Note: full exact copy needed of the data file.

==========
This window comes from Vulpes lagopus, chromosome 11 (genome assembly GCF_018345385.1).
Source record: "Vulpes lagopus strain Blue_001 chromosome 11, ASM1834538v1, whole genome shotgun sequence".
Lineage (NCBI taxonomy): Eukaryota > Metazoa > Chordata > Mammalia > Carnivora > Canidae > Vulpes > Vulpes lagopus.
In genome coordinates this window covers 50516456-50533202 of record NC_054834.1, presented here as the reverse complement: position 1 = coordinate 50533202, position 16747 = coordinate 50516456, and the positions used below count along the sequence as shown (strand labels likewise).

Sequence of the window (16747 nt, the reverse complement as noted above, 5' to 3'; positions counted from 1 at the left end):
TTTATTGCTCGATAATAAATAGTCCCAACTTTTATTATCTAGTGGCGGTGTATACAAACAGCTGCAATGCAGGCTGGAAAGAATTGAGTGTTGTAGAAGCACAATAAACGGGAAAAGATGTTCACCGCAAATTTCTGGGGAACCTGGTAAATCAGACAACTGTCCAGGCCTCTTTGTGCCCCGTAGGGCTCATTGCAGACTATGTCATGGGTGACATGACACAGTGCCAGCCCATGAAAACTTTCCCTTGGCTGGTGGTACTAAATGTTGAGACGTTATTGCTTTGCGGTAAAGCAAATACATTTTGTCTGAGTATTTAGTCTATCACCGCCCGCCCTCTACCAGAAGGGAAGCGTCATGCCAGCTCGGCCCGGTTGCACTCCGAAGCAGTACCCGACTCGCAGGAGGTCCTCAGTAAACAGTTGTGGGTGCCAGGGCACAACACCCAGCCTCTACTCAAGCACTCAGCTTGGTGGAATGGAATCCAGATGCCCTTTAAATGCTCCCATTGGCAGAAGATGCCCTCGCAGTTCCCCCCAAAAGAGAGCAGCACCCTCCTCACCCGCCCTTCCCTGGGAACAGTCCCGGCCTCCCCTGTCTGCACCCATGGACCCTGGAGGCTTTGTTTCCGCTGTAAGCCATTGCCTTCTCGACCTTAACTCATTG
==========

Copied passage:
This window comes from Vulpes lagopus, chromosome 11 (genome assembly GCF_018345385.1).
Source record: "Vulpes lagopus strain Blue_001 chromosome 11, ASM1834538v1, whole genome shotgun sequence".
Lineage (NCBI taxonomy): Eukaryota > Metazoa > Chordata > Mammalia > Carnivora > Canidae > Vulpes > Vulpes lagopus.
In genome coordinates this window covers 50516456-50533202 of record NC_054834.1, presented here as the reverse complement: position 1 = coordinate 50533202, position 16747 = coordinate 50516456, and the positions used below count along the sequence as shown (strand labels likewise).

Sequence of the window (16747 nt, the reverse complement as noted above, 5' to 3'; positions counted from 1 at the left end):
TTTATTGCTCGATAATAAATAGTCCCAACTTTTATTATCTAGTGGCGGTGTATACAAACAGCTGCAATGCAGGCTGGAAAGAATTGAGTGTTGTAGAAGCACAATAAACGGGAAAAGATGTTCACCGCAAATTTCTGGGGAACCTGGTAAATCAGACAACTGTCCAGGCCTCTTTGTGCCCCGTAGGGCTCATTGCAGACTATGTCATGGGTGACATGACACAGTGCCAGCCCATGAAAACTTTCCCTTGGCTGGTGGTACTAAATGTTGAGACGTTATTGCTTTGCGGTAAAGCAAATACATTTTGTCTGAGTATTTAGTCTATCACCGCCCGCCCTCTACCAGAAGGGAAGCGTCATGCCAGCTCGGCCCGGTTGCACTCCGAAGCAGTACCCGACTCGCAGGAGGTCCTCAGTAAACAGTTGTGGGTGCCAGGGCACAACACCCAGCCTCTACTCAAGCACTCAGCTTGGTGGAATGGAATCCAGATGCCCTTTAAATGCTCCCATTGGCAGAAGATGCCCTCGCAGTTCCCCCCAAAAGAGAGCAGCACCCTCCTCACCCGCCCTTCCCTGGGAACAGTCCCGGCCTCCCCTGTCTGCACCCATGGACCCTGGAGGCTTTGTTTCCGCTGTAAGCCATTGCCTTCTCGACCTTAACTCATTG